Minutes: Reinvention Center West Coast Regional Network Meeting
March 22, 2002: Los Angeles, Ca.
The third west coast network meeting of research universities sponsored by the Reinvention Center took place on March 22, 2002, at the University of Southern California. It was attended by approximately 40 faculty and administrators from more than 20 public and private universities as well as by representatives from the UC systems office. A list of attendees who had responded by March 18 is attached. We ask that attendees who are not on the list to send the Center their name, title, institution and email address: email@example.com
Wendy Katkin, Director of the Center, began with a report on the Centerís activities since the groupís last meeting in June.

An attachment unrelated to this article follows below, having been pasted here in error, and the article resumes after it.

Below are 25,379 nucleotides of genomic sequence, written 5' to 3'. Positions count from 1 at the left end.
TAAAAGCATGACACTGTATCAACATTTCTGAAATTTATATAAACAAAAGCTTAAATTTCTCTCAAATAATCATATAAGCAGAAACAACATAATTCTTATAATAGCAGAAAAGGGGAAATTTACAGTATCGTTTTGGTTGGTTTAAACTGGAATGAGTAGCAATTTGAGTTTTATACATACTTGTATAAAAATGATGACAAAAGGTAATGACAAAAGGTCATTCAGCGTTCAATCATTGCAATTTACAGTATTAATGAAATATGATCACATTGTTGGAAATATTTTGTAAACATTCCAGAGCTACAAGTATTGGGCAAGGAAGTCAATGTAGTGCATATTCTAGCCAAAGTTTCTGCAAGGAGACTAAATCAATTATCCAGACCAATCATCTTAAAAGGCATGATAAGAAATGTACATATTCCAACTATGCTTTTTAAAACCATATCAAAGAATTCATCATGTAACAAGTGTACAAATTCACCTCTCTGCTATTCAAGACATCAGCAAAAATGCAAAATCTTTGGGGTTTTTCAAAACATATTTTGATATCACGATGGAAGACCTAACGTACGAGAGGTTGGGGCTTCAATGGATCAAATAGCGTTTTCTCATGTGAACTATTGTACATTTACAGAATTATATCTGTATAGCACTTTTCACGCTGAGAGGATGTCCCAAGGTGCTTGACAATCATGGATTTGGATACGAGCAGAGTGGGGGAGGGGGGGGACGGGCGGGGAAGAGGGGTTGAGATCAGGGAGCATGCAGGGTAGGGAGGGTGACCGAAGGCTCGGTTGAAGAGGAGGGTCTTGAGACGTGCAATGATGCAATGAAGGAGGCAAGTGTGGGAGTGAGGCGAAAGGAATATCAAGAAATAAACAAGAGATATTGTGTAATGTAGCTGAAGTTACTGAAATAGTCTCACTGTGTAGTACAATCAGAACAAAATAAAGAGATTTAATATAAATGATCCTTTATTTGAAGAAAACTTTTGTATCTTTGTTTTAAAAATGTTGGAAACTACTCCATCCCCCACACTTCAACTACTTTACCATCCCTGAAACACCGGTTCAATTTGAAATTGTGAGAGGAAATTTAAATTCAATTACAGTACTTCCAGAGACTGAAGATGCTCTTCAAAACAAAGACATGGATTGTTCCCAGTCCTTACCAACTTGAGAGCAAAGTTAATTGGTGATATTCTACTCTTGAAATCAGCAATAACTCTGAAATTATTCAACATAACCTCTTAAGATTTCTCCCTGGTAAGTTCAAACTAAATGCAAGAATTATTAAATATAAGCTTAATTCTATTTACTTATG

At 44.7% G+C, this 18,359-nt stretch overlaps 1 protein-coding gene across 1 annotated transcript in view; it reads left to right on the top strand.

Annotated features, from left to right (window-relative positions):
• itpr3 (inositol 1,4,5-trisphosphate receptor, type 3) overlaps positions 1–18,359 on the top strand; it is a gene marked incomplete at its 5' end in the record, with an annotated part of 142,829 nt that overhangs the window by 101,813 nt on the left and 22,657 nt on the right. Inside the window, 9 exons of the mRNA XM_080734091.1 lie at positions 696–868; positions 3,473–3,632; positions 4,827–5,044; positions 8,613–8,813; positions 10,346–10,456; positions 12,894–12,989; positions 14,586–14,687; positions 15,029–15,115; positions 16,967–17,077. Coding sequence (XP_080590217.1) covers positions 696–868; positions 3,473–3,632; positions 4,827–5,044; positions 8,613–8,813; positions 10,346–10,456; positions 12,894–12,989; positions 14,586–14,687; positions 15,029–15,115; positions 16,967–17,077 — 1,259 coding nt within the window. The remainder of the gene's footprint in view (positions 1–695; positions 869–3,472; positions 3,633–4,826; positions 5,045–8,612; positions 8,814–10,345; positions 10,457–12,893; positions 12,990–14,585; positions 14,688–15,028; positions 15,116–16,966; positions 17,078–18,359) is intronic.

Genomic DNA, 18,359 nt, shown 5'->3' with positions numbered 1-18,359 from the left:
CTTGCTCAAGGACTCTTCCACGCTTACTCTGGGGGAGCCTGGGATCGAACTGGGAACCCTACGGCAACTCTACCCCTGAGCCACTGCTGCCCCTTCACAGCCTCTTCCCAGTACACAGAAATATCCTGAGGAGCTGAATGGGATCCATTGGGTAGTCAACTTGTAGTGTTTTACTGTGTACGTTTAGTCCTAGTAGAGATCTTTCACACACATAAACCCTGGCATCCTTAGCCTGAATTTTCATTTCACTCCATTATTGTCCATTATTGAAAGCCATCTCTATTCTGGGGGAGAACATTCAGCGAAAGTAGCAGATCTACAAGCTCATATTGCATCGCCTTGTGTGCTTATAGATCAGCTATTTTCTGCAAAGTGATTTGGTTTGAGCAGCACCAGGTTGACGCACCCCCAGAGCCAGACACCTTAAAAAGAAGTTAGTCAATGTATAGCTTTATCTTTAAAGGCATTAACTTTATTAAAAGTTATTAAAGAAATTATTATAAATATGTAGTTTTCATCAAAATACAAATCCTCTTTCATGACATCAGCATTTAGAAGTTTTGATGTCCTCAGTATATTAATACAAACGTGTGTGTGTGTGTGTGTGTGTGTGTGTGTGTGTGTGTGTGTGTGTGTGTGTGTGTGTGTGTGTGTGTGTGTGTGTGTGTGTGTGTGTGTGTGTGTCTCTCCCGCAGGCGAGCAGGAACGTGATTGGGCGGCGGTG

The Center had considered leading an effort to create a consortium to submit a proposal to the National Science Foundation for the creation of a center for teaching and learning undergraduate science, math and engineering. After giving the idea considerable thought, the Advisory Board decided that it would not be a good idea because it would put the Reinvention Center in competition with individual campuses that might be responding to the NSF solicitation for such centers. The best role for the Reinvention Center would be to serve as an important resource which would collect information and data and prepare materials such as annotated bibliographies on relevant studies that could be used by Center constituents. It could also be a valuable agent for dissemination through the networks and the Web site spotlight and resource pages. The Division of Undergraduate Education within NSF, which is sponsoring the solicitation, suggested that the Center urge campuses that are submitting application to write the Center into their applications as a major disseminating vehicle.